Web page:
The city disappeared behind them. This land was dark, rough, lifeless and the buggy was making its way across it with high speed. Lightings were crossing the dark sky above them. Sam looked at the driver, who would still not show his face.

 

  “Where are you taking me?” asked Sam.

 

  “Patience, Sam Flynn. All your questions will be answered soon.”

 

 

 III.

 

  They headed at a dark wall which had only a small fissure on it. Sam could not stay quiet, but yelled again. The buggy passed through the hole without a scratch and continued on the dark road. The only light was the buggy’s glow around them and the occasional lightning. While the trip seemed to be dangerous, the driver appeared to know what he was doing and Sam eased up. He was looking around, watching the black desert. He thought the driver was peeking at him, but when he turned back and looked at the program, that was staring straight at the road.

 

  They approached a dark hill. In the bottom there was an angular hole, a handmade cave. The buggy entered and the cave came to life. It was a long tunnel with white lights. At the end there was a circle of light where the vehicle stopped and the doors opened.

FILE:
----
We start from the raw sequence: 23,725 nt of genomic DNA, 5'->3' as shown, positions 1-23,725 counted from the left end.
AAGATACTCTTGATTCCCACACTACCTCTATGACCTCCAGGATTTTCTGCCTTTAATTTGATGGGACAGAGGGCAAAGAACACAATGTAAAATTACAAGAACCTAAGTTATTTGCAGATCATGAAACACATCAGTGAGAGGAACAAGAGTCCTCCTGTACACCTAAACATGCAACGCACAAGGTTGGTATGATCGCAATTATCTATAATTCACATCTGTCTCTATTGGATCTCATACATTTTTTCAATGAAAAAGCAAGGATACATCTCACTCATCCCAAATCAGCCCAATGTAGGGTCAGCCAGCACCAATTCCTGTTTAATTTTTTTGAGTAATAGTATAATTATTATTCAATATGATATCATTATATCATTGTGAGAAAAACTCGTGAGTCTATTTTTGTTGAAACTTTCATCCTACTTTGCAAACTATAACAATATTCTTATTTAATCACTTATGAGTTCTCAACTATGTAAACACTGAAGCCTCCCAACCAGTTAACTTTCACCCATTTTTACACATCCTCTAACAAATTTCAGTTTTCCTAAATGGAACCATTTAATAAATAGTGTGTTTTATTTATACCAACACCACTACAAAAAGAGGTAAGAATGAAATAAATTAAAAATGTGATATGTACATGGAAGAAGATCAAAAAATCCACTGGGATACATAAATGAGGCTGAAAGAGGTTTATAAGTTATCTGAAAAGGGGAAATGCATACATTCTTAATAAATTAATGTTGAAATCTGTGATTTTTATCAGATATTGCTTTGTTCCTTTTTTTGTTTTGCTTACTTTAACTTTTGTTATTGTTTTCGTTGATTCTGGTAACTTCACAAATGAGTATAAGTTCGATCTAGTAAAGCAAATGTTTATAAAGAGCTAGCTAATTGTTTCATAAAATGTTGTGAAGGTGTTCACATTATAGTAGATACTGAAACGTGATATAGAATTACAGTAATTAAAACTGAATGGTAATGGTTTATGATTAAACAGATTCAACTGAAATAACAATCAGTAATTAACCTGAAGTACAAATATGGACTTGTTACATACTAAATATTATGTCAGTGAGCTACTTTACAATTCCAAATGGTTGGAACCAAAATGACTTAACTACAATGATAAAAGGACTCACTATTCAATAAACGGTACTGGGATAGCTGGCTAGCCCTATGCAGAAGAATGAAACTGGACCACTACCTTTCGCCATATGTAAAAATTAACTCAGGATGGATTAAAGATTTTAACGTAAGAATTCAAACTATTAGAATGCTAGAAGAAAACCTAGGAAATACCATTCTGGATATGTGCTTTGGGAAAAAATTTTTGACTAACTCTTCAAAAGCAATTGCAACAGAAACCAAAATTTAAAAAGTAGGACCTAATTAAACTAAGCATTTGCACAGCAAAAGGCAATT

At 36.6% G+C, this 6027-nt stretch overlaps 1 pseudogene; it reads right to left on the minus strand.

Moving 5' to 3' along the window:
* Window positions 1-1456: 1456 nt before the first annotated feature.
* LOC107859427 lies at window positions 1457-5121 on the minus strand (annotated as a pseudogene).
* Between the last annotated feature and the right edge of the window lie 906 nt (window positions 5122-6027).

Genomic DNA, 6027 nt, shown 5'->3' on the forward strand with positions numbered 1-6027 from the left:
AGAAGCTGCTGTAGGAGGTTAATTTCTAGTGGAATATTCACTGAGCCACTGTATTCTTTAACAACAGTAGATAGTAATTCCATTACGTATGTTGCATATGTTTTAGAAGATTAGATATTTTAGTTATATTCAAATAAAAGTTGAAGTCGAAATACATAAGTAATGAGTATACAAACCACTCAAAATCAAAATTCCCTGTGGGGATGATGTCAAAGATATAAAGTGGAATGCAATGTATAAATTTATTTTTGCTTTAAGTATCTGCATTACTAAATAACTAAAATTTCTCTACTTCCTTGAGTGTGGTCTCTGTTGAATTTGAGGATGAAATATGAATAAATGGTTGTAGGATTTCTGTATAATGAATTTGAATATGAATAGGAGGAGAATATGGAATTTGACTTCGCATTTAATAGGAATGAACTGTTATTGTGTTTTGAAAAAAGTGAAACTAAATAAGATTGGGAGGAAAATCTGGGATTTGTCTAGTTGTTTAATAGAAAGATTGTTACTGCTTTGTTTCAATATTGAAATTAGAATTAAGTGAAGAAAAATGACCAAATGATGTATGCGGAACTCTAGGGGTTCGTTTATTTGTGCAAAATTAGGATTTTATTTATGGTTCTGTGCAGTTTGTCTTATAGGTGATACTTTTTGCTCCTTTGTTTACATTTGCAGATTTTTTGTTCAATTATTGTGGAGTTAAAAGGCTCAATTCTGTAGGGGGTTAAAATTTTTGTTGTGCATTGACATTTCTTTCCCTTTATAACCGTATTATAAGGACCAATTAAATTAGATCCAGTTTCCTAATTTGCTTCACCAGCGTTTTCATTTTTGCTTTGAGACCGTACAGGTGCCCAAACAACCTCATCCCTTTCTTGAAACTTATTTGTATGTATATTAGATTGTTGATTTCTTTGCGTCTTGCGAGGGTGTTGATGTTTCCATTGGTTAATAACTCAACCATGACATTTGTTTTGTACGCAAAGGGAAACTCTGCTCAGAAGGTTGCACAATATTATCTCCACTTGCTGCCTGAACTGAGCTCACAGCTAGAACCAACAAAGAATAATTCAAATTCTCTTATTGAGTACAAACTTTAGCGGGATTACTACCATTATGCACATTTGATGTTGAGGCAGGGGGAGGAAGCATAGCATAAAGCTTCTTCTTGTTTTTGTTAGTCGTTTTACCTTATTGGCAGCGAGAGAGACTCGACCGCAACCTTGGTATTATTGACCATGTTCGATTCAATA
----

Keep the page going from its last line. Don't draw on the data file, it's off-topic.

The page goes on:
Sam followed the program into the elevator. It was a simple plate that lit up when it started to ascend. Around them there were the walls, the raw black material of the outside world. The elevator took them into a large, dark room. It was huge, with high ceiling, like a penthouse. On the other side of the place there was a great window which overlooked the black desert and the city in the distance. Somebody was sitting or kneeling at the window, on a pillow in the middle of a white light panel.